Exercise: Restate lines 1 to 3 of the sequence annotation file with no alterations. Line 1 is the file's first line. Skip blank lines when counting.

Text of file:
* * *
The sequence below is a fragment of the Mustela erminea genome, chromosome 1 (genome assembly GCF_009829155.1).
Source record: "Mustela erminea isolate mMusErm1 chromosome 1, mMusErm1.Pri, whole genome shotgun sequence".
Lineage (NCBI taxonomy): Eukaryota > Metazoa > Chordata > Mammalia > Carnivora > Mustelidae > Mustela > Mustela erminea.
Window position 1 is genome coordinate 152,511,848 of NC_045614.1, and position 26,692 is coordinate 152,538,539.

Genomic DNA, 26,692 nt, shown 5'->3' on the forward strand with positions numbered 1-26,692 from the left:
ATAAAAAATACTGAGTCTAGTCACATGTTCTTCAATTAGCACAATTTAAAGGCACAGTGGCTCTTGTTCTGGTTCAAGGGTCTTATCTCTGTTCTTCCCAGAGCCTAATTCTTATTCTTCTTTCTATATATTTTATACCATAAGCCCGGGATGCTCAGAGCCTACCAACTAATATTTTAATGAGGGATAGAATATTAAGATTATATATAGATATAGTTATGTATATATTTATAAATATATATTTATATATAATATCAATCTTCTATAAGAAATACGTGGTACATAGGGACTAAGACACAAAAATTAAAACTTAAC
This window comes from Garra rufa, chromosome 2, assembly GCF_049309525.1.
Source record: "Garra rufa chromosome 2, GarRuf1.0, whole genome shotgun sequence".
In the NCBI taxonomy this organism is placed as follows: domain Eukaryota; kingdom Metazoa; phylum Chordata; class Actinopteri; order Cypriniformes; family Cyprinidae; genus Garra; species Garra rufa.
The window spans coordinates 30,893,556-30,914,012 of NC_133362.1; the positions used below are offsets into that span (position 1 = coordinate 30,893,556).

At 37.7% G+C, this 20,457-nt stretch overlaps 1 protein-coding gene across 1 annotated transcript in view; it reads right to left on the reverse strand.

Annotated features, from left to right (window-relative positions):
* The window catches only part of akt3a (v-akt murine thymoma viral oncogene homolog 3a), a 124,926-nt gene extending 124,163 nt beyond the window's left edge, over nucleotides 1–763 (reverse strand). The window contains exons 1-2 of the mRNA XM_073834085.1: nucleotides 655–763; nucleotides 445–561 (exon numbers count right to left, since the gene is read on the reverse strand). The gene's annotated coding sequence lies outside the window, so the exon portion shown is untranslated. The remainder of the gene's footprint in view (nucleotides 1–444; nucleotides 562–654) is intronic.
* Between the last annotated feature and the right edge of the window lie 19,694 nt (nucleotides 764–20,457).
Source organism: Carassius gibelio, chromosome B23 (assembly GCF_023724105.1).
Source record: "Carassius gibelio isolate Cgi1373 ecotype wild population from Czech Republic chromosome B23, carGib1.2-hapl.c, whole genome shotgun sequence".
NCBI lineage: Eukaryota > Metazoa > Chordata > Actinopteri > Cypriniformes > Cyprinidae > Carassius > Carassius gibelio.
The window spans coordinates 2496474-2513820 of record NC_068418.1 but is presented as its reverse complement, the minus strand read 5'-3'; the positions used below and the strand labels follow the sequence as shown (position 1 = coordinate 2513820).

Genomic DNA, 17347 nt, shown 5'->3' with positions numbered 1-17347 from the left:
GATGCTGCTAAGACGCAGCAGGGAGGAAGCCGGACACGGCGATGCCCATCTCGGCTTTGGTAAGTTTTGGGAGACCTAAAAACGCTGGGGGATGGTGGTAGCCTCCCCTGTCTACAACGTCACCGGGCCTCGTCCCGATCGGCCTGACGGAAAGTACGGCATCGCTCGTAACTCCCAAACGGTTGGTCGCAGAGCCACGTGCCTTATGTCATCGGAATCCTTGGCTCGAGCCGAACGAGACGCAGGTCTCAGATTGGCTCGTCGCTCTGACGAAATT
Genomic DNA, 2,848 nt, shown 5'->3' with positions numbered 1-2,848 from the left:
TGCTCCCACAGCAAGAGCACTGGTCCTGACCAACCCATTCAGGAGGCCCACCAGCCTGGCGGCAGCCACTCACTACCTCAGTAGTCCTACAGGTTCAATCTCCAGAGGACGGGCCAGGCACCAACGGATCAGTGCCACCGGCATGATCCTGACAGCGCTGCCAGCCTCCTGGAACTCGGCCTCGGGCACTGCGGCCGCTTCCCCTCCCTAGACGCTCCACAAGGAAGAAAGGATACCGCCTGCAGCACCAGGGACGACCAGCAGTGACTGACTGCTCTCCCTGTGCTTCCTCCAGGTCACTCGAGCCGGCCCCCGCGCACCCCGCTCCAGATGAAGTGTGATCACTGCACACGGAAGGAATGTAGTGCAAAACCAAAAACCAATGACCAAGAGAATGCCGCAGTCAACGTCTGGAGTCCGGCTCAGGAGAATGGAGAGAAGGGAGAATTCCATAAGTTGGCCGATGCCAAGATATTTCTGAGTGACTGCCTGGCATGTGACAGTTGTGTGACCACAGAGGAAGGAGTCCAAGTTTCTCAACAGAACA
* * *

The sequence below is a fragment of the Mustela erminea genome, chromosome 1 (genome assembly GCF_009829155.1).
Source record: "Mustela erminea isolate mMusErm1 chromosome 1, mMusErm1.Pri, whole genome shotgun sequence".
Lineage (NCBI taxonomy): Eukaryota > Metazoa > Chordata > Mammalia > Carnivora > Mustelidae > Mustela > Mustela erminea.